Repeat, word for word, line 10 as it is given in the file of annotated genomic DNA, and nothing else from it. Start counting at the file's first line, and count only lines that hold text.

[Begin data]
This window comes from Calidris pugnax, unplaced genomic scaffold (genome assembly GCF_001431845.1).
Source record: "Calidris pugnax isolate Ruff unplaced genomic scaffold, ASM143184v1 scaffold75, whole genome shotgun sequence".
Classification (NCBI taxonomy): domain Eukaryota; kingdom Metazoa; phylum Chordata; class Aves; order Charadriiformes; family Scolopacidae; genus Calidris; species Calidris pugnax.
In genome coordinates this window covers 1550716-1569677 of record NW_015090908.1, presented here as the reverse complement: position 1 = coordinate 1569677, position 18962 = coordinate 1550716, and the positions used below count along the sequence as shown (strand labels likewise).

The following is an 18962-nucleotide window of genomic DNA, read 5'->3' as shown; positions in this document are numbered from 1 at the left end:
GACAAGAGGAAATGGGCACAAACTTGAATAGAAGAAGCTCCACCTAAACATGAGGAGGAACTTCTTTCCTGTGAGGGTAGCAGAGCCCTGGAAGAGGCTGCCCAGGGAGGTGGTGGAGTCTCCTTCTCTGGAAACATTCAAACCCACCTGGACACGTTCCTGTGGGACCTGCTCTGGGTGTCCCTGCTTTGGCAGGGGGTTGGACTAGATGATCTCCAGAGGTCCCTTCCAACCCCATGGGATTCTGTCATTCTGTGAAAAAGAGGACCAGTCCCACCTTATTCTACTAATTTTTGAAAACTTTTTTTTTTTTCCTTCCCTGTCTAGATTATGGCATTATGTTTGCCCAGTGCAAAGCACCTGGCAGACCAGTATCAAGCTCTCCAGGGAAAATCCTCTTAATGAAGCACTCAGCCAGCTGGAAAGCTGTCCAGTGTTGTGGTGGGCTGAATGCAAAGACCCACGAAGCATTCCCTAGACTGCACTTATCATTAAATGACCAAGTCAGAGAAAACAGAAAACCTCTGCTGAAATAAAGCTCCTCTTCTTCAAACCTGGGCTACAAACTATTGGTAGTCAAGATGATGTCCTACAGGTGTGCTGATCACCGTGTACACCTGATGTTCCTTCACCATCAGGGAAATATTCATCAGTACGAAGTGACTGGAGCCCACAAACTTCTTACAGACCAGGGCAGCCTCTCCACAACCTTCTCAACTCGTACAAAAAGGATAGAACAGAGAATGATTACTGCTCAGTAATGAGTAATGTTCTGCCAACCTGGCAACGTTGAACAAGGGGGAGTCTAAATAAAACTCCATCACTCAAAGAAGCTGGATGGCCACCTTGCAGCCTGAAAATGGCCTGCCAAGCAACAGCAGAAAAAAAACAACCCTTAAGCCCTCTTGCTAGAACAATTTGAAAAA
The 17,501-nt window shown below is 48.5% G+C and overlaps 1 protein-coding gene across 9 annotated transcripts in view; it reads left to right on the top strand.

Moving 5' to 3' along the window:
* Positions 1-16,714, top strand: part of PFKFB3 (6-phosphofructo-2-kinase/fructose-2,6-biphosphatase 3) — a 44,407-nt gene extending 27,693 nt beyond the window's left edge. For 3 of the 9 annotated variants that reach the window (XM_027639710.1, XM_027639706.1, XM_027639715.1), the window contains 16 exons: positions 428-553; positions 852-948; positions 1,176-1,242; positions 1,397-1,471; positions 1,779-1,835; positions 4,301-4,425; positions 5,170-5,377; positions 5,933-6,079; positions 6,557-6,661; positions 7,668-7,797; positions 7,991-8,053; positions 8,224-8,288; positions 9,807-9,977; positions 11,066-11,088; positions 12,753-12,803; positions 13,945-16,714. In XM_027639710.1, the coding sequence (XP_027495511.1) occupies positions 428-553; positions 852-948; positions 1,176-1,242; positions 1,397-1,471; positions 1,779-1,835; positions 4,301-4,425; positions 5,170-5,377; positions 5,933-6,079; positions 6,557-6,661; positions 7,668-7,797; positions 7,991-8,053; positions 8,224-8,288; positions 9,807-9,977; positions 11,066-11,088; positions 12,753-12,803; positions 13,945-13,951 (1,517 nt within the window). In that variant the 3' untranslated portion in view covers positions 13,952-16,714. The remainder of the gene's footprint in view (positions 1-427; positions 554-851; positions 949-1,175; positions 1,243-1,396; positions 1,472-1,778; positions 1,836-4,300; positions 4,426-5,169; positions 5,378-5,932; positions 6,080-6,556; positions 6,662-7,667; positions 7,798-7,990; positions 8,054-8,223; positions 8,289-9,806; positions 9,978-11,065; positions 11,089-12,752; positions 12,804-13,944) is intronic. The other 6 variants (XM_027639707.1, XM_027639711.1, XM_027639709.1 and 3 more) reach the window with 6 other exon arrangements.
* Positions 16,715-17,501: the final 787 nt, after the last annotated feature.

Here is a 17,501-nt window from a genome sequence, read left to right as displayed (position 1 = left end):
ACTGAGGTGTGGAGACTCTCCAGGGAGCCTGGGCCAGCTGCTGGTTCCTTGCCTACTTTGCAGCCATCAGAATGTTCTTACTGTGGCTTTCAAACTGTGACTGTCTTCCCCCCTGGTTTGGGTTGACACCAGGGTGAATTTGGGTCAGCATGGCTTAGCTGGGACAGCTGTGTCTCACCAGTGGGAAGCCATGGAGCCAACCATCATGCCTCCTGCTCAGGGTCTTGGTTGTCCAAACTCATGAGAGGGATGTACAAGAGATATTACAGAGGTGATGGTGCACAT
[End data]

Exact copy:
* Positions 16,715-17,501: the final 787 nt, after the last annotated feature.